AS soon as Ben Gunn saw the
colours he came to a halt, stopped
me by the arm, and sat down.
"Now," said he, "there's your
friends, sure enough."
"Far more likely it's the
mutineers," I answered.
"That!" he cried. "Why, in a place
like this, where nobody puts in but
gen'lemen of fortune, Silver would
fly the Jolly Roger, you don't make
no doubt of that. No, that's your
friends. There's been blows too, and
I reckon your friends has had the
best of it; and here they are ashore
in the old stockade, as was made
years and years ago by Flint. Ah, he
was the man to have a headpiece, was
Flint! Barring rum, his match were
never seen. He were afraid of none,
not he; on'y Silver—Silver was that
"Well," said I, "that may be so, and
so be it; all the more reason that I
should hurry on and join my
"Nay, mate," returned Ben, "not you.
You're a good boy, or I'm mistook;
but you're on'y a boy, all told.
Now, Ben Gunn is fly. Rum wouldn't
bring me there, where you're
going—not rum wouldn't, till I see
your born gen'leman and gets it on
his word of honour. And you won't
forget my words; 'A precious sight
(that's what you'll say), a precious
sight more confidence'—and then nips
And he pinched me the third time
with the same air of cleverness.
"And when Ben Gunn is wanted, you
know where to find him, Jim. Just
wheer you found him today. And him
that comes is to have a white thing
in his hand, and he's to come alone.
Oh! And you'll say this: 'Ben Gunn,'
says you, 'has reasons of his own.'"
"Well," said I, "I believe I
understand. You have something to
propose, and you wish to see the
squire or the doctor, and you're to
be found where I found you. Is that
"And when? says you," he added.
"Why, from about noon observation to
about six bells."
"Good," said I, "and now may I go?"
"You won't forget?" he inquired
anxiously. "Precious sight, and
reasons of his own, says you.
Reasons of his own; that's the
mainstay; as between man and man.
Well, then"—still holding me—"I
reckon you can go, Jim. And, Jim, if
you was to see Silver, you wouldn't
go for to sell Ben Gunn? Wild horses
wouldn't draw it from you? No, says
you. And if them pirates camp
ashore, Jim, what would you say but
there'd be widders in the morning?"
Here he was interrupted by a loud
report, and a cannonball came
tearing through the trees and
pitched in the sand not a hundred
yards from where we two were
talking. The next moment each of us
had taken to his heels in a
For a good hour to come frequent
reports shook the island, and balls
kept crashing through the woods. I
moved from hiding-place to
hiding-place, always pursued, or so
it seemed to me, by these terrifying
missiles. But towards the end of the
bombardment, though still I durst
not venture in the direction of the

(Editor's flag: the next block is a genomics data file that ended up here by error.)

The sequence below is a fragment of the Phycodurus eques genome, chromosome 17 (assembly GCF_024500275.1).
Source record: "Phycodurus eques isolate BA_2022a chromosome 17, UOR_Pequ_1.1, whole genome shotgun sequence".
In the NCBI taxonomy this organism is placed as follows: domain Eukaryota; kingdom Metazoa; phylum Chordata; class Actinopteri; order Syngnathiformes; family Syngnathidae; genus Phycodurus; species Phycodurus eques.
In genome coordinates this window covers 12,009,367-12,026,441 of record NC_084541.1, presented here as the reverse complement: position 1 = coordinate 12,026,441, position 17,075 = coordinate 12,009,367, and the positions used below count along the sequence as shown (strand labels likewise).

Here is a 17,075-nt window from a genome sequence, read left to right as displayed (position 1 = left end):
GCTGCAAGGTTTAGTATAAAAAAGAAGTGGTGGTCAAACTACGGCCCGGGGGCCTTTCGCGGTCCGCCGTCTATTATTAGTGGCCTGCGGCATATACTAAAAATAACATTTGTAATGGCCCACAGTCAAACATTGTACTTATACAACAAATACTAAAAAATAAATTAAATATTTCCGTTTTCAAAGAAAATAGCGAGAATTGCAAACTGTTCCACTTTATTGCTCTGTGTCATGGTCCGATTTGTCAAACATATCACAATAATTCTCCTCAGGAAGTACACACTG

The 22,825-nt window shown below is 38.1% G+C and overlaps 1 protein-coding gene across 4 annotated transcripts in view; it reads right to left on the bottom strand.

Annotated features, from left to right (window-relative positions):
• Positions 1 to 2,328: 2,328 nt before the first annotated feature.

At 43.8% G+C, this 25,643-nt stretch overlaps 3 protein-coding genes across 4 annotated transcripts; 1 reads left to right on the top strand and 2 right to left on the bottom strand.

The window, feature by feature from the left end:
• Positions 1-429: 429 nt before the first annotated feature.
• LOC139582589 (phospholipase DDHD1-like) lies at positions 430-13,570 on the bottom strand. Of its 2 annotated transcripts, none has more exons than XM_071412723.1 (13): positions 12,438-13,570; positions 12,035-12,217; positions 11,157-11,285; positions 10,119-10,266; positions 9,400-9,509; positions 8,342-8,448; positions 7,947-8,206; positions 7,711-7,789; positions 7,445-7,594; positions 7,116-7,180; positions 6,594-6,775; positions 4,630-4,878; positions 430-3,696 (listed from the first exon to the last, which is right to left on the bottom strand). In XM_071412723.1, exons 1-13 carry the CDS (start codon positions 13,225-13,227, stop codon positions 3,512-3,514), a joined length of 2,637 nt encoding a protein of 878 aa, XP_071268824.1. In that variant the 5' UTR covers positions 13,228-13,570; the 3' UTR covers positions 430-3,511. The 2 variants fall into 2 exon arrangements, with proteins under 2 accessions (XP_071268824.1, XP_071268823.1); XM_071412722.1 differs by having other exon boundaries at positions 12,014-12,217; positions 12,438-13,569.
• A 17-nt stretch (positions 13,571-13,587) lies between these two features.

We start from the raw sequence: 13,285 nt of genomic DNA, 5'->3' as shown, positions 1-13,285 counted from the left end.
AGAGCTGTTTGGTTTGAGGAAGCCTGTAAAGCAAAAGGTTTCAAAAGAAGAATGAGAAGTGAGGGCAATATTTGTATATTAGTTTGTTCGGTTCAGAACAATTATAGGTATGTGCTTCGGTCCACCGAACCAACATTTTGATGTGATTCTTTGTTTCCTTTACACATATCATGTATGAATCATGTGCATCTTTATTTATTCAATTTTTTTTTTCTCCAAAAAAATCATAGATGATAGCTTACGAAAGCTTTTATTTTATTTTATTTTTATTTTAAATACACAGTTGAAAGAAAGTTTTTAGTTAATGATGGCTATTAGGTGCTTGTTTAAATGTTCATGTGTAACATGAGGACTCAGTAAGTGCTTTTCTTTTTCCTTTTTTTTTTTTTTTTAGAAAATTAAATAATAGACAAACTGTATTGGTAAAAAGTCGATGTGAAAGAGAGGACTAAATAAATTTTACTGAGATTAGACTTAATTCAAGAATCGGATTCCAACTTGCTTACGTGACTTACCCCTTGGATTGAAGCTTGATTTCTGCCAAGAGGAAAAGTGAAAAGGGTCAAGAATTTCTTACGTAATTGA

stockade, where the balls fell
oftenest, I had begun, in a manner,
to pluck up my heart again, and
after a long detour to the east,
crept down among the shore-side
The sun had just set, the sea breeze
was rustling and tumbling in the
woods and ruffling the grey surface
of the anchorage; the tide, too, was
far out, and great tracts of sand
lay uncovered; the air, after the
heat of the day, chilled me through
The HISPANIOLA still lay where she
had anchored; but, sure enough,
there was the Jolly Roger—the black
flag of piracy—flying from her peak.
Even as I looked, there came another
red flash and another report that
sent the echoes clattering, and one
more round-shot whistled through the
air. It was the last of the
I lay for some time watching the
bustle which succeeded the attack.
Men were demolishing something with
axes on the beach near the
stockade—the poor jolly-boat, I
afterwards discovered. Away, near
the mouth of the river, a great fire
was glowing among the trees, and
between that point and the ship one
of the gigs kept coming and going,
the men, whom I had seen so gloomy,
shouting at the oars like children.
But there was a sound in their
voices which suggested rum.
At length I thought I might return
towards the stockade. I was pretty
far down on the low, sandy spit that
encloses the anchorage to the east,
and is joined at half-water to
Skeleton Island; and now, as I rose
to my feet, I saw, some distance
further down the spit and rising
from among low bushes, an isolated
rock, pretty high, and peculiarly
white in colour. It occurred to me
that this might be the white rock of
which Ben Gunn had spoken and that
some day or other a boat might be
wanted and I should know where to
look for one.
Then I skirted among the woods until
I had regained the rear, or
shoreward side, of the stockade, and
was soon warmly welcomed by the
I had soon told my story and began
to look about me. The log-house was
made of unsquared trunks of
pine—roof, walls, and floor. The
latter stood in several places as
much as a foot or a foot and a half
above the surface of the sand. There
was a porch at the door, and under
this porch the little spring welled
up into an artificial basin of a
rather odd kind—no other than a
great ship's kettle of iron, with
the bottom knocked out, and sunk "to
her bearings," as the captain said,
among the sand.
Little had been left besides the